Then came Bohr and the quantum boys, who unlocked the strange mysteries of matter and energy at the tiniest levels. With better and better astronomical observations over the years, the physics people figured out that the universe had a “big bang” that began it all some 13 or 14 billion years ago. As particle accelerators grew more powerful, a unified theory about what the most basic building-blocks of matter and energy came together (i.e., the “standard particle model”). These concepts allowed physicists to come up with predictions that in many cases were verified by observations and experiments. It seemed like the final “theory of everything” was just around the corner.

But then things got strange. The universe wasn’t acting right. There was too much gravity around, pointing to some kind of matter that we don’t know about (“dark matter”). Even worse, the galaxies were flying away from each other at an expanding rate,  »  continue reading …

◊   posted by Jim G @ 8:32 am       Read Comments (2) / Leave a Comment
 
 
Sunday, July 3, 2011
Brain / Mind ... Spirituality ...

During a “daisan” talk with my sensei (Zen teacher) recently, we delved into the ever-popular subject of death. We had started the discussion with a koan about change, (Zuigan’s “Everlasting Principle”) and then got around to fear and the anxiety caused by change. But ultimately, all the roads of change and fear lead to death. I don’t think that we resolved anything – Zen inherently resolves nothing – but at least we were both being honest.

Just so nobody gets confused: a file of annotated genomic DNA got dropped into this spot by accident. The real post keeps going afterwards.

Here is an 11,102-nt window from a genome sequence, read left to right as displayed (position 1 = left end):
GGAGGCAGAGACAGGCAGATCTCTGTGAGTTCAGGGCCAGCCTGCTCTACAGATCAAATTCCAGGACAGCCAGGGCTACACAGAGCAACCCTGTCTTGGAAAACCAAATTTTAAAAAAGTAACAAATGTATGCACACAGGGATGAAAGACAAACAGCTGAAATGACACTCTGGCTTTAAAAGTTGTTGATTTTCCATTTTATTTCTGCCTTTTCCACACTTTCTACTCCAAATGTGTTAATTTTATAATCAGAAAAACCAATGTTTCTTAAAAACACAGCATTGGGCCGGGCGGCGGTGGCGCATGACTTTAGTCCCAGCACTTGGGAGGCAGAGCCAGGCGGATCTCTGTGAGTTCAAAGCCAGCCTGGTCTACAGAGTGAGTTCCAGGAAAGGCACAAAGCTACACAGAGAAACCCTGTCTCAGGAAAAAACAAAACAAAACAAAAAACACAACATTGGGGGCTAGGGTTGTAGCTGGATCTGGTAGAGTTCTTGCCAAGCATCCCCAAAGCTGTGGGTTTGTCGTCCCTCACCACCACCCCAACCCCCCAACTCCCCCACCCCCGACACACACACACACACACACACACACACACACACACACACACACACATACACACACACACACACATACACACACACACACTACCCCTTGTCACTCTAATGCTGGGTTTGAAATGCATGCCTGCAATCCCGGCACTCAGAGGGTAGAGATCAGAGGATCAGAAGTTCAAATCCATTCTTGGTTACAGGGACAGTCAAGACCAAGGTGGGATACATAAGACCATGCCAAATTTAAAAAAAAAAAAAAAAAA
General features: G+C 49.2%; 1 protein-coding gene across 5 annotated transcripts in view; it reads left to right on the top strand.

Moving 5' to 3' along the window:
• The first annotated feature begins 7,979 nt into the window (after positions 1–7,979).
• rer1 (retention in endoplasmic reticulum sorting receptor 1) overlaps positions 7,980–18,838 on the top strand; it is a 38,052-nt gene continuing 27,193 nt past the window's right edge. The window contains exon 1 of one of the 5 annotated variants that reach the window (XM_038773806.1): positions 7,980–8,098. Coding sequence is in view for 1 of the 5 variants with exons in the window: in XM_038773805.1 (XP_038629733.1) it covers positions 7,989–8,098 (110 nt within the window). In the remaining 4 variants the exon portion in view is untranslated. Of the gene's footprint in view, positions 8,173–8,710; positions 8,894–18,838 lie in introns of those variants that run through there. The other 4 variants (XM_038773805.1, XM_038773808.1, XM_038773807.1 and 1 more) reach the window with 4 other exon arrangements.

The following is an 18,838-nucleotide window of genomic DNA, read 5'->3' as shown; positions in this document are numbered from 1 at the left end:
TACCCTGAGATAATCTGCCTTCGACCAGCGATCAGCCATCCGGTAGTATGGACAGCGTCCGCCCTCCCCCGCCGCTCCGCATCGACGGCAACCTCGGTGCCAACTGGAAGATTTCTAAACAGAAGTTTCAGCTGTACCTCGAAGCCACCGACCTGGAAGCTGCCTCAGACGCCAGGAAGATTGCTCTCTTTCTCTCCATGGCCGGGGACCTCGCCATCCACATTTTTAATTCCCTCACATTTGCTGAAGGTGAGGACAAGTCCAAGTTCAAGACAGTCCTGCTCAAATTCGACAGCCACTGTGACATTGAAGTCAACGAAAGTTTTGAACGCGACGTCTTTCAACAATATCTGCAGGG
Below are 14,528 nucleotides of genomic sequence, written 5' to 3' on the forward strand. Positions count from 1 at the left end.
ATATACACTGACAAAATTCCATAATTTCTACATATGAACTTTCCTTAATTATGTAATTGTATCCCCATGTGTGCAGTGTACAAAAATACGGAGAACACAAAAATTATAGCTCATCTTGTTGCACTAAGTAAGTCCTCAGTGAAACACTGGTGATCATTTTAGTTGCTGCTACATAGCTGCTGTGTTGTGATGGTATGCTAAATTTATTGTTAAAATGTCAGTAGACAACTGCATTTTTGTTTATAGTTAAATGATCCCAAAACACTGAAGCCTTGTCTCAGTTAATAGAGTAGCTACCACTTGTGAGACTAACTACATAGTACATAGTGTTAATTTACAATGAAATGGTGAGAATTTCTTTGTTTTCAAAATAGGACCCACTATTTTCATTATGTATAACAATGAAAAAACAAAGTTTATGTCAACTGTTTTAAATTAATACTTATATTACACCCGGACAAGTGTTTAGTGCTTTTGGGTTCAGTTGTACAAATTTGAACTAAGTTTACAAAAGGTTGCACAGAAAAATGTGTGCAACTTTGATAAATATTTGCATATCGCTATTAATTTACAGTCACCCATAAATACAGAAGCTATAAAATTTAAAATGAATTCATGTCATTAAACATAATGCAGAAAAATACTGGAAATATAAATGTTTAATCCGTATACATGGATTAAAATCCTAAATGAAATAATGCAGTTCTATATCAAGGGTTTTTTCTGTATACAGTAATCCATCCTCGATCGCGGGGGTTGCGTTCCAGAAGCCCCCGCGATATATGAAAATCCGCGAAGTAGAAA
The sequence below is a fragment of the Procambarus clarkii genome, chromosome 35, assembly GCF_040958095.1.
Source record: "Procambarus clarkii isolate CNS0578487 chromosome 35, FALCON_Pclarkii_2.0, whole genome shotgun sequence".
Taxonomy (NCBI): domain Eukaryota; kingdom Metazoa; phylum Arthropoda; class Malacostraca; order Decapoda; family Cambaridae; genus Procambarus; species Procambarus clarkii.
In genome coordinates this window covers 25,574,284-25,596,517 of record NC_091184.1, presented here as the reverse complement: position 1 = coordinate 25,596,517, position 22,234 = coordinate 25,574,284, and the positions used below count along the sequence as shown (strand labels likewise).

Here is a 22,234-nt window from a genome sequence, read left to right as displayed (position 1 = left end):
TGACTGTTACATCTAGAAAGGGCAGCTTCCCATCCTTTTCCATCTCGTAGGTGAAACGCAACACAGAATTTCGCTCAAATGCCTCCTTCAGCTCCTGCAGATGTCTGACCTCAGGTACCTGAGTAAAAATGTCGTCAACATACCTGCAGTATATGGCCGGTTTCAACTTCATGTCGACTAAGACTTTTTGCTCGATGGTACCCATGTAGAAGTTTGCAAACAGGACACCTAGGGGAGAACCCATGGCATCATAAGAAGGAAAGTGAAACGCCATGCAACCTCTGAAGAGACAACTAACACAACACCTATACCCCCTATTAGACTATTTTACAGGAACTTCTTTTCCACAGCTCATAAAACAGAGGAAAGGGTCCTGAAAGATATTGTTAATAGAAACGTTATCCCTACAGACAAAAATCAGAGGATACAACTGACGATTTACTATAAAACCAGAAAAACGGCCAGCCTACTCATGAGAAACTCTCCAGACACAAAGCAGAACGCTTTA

What do we humans fear so much about death? Well, for me, it’s the idea of no more consciousness. No more experiences. No more knowing myself and the world around me. During our little discussion, I told the sensei that I realize that during any night of normal sleep, we lose all of our consciousness for a period. No dreams, no sensations, no nothing. It’s about the same as being under anesthesia. So what is so terrible about that? Nothing – no fear, no anxiety, no suffering – no hell. That moment of “black sleep” seems very natural (when you’re conscious, anyway). It isn’t a great tragedy. So why should a permanent state like that be seen as such a great tragedy?

And yet, consciousness itself seems so different from the doings of the objective world, something entirely special, “sui generis”, something that represents a gift  »  continue reading …

◊   posted by Jim G @ 8:36 pm       Read Comment (1) / Leave a Comment